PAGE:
As I’ve progressed through high school, one thing I’ve noticed is my schedule has grown exponentially. With the addition of sports, journalism and other extra-curricular activities, a job just ended up being one more thing to juggle. Additionally, as a teen, social activities with friends are high on the list, and having a time-draining job might not be worth it if you never get to kick back.
When first applying, I asked questions like, “Will I have enough time for homework?” or “Is having a job going to keep me from focusing on school?” I was a little worried about this, and I occasionally still feel the effects. But looking back now, I can say that my overly busy schedule has been for the best.
Not only does throwing a job into your hectic life help with school, but making sure I have enough time between class, tennis practice and my closing shift to shower and eat a quick dinner has made me an expert in time management. Life isn’t going to “calm down” for any of us teens soon, so learning how to balance a jam-packed lifestyle now is going to lead to fewer scheduling headaches in the future.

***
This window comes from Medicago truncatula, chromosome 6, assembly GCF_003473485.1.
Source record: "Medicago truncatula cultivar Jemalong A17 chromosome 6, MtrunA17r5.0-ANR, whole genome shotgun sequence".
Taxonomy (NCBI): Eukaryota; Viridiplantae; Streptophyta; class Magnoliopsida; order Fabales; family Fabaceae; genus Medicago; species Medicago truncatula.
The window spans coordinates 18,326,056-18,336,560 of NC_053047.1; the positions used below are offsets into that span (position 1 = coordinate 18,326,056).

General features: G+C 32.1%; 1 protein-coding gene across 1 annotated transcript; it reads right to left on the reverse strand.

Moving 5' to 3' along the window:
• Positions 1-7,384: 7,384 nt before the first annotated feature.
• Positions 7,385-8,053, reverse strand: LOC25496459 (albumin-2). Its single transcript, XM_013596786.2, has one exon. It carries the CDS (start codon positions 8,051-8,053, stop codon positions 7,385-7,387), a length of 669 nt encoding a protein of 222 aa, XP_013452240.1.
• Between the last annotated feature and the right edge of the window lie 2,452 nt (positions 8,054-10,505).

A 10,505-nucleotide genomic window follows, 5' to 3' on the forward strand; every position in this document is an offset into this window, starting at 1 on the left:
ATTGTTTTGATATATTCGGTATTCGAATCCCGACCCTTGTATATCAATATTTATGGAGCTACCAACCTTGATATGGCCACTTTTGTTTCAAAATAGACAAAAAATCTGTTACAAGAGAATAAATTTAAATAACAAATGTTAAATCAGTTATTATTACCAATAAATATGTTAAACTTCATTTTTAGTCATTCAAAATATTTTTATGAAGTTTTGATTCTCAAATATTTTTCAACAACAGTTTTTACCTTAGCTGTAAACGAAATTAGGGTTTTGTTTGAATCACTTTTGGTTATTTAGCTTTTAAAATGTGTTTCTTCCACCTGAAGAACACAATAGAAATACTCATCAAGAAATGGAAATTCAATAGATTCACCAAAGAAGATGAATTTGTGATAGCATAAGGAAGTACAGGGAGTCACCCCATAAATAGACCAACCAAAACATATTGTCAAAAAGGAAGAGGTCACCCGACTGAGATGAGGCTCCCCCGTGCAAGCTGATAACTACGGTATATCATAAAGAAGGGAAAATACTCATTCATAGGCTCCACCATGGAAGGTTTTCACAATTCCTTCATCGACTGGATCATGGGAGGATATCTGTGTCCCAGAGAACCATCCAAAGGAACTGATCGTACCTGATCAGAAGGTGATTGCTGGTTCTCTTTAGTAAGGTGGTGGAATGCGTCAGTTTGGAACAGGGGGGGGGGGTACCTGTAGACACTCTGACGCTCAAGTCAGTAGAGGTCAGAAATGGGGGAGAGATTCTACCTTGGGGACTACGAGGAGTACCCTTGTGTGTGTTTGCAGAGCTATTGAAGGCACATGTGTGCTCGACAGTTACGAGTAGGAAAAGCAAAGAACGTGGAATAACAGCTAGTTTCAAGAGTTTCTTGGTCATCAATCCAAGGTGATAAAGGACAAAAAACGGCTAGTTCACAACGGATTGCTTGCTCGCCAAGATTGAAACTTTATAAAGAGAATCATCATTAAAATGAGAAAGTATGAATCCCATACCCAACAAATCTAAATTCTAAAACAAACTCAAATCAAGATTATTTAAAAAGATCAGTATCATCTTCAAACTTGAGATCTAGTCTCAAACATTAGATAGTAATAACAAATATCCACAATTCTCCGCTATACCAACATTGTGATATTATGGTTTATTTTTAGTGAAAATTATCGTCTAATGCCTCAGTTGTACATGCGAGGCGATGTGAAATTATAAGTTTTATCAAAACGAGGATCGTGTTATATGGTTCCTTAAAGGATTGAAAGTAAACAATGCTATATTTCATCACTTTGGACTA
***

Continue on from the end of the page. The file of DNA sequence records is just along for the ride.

CUSTOMER IS ALWAYS RIGHT
Speaking of headaches, one of the most frustrating experiences an employee can have is when a customer complains. Despite the legitimacy of a customer argument or claim, it throws you off your feet for a second and forces you to step out of whatever you were doing.
Working as a scooper, this is not a rare experience. Fortunately, I think this has led to one of the most valuable things I have gained from holding a job as a teen. Customer relations are, of course, not something that can only be gained at an ice cream café, but that’s where I’ve had the majority of my important interactions. Learning to address the customer in a respectful, yet affirmative way is a big feather in the hat of interpersonal communication.
Bottom line: Someone is unhappy and expects you to do something about it. This one will never get old and will always prove to be a useful skill.